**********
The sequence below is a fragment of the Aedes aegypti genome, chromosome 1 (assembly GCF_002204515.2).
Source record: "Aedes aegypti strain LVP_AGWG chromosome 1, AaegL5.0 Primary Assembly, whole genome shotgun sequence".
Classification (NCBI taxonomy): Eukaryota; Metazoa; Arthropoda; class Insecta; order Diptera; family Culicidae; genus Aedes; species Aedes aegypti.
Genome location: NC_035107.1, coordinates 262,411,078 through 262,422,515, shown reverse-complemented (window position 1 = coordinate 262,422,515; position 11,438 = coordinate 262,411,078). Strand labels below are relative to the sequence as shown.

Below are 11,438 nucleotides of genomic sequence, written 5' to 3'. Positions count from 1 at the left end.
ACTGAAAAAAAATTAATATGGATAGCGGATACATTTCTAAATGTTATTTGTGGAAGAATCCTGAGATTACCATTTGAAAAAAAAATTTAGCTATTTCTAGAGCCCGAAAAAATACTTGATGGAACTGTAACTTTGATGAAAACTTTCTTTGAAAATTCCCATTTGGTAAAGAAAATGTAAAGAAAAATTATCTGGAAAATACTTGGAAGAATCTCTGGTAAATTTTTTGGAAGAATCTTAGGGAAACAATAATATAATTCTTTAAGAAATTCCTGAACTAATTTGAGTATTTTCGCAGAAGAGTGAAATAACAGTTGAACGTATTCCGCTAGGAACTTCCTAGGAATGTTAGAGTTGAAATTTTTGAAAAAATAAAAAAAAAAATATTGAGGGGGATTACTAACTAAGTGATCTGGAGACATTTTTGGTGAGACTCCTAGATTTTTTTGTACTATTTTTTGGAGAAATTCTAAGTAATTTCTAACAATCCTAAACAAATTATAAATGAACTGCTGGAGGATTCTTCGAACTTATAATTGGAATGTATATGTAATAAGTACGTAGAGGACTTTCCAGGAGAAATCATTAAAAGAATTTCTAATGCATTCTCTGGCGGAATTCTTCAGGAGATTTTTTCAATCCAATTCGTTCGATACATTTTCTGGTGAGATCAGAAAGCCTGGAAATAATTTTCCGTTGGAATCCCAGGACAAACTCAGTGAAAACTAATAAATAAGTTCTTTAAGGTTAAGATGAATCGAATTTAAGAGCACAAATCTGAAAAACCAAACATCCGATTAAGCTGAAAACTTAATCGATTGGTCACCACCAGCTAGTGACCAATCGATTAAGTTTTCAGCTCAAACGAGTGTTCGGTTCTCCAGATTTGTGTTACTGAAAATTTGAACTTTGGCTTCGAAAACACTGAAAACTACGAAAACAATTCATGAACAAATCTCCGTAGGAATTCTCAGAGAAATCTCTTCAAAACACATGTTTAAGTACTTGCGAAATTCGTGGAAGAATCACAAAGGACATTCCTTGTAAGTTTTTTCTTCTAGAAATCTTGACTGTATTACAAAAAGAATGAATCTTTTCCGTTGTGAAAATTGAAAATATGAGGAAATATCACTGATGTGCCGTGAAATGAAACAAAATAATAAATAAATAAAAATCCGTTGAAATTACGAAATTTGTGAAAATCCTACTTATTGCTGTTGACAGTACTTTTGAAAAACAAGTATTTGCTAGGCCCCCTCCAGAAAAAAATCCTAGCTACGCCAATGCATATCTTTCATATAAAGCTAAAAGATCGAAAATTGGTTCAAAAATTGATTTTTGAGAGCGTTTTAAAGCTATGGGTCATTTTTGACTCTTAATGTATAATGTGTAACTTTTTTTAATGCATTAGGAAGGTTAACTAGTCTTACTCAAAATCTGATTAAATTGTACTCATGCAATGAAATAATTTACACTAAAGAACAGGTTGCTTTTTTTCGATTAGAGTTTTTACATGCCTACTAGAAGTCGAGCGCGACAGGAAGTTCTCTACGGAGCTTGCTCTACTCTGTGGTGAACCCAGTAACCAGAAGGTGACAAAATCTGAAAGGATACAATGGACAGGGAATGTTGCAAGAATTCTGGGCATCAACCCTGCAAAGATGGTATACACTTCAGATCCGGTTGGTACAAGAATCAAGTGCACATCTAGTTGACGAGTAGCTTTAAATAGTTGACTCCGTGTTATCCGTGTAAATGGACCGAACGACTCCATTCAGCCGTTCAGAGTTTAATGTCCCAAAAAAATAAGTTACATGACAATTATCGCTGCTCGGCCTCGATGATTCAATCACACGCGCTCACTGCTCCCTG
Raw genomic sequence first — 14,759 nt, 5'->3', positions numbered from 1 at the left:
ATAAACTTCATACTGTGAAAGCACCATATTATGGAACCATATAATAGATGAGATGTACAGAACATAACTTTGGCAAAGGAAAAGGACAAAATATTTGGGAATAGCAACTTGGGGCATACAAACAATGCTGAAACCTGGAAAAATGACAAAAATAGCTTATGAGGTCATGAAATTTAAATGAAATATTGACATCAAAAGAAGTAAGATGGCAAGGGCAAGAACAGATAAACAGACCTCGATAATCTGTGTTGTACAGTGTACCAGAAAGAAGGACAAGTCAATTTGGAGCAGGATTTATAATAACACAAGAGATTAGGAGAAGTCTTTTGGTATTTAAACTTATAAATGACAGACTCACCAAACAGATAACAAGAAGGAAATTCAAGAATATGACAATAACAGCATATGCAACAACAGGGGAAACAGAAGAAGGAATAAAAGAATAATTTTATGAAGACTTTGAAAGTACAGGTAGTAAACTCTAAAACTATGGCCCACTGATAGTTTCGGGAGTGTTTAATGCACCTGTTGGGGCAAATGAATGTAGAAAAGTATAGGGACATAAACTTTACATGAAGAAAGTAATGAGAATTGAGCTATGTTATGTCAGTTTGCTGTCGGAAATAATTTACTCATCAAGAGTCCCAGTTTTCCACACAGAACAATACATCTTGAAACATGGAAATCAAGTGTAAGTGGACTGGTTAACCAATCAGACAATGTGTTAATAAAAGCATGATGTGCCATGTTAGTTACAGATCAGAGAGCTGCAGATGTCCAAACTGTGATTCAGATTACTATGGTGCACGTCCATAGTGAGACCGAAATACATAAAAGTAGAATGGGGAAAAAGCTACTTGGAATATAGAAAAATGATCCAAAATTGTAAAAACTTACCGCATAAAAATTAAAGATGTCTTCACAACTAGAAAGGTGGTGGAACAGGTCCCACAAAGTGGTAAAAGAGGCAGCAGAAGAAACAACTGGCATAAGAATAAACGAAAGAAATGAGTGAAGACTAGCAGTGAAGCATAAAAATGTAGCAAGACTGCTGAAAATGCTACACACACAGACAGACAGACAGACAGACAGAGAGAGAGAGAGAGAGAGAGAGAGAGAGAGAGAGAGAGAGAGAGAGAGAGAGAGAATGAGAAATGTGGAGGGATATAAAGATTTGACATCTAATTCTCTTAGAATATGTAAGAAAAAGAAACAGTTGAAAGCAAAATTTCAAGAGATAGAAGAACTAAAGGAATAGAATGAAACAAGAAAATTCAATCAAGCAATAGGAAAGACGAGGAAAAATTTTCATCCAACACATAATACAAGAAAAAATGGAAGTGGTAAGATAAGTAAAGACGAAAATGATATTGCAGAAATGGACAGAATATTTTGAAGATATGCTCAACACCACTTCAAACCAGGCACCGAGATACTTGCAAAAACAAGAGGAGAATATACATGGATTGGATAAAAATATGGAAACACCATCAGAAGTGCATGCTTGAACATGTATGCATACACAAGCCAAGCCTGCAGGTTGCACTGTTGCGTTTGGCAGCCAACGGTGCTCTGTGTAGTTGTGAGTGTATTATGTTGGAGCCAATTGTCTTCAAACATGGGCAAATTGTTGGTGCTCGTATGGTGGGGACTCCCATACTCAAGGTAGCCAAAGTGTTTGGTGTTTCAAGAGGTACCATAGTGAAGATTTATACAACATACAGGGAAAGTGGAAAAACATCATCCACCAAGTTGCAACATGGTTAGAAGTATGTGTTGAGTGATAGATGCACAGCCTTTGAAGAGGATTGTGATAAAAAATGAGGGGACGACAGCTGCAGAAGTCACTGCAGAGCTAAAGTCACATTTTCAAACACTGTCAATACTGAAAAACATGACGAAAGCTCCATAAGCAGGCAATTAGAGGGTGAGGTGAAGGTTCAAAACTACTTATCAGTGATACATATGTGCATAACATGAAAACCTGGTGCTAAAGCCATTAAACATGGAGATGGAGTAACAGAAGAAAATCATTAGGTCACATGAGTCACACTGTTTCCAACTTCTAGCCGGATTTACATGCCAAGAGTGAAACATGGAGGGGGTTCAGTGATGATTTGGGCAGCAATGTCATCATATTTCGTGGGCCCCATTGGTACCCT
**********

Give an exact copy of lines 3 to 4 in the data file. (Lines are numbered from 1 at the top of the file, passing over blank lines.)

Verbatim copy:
Classification (NCBI taxonomy): Eukaryota; Metazoa; Arthropoda; class Insecta; order Diptera; family Culicidae; genus Aedes; species Aedes aegypti.
Genome location: NC_035107.1, coordinates 262,411,078 through 262,422,515, shown reverse-complemented (window position 1 = coordinate 262,422,515; position 11,438 = coordinate 262,411,078). Strand labels below are relative to the sequence as shown.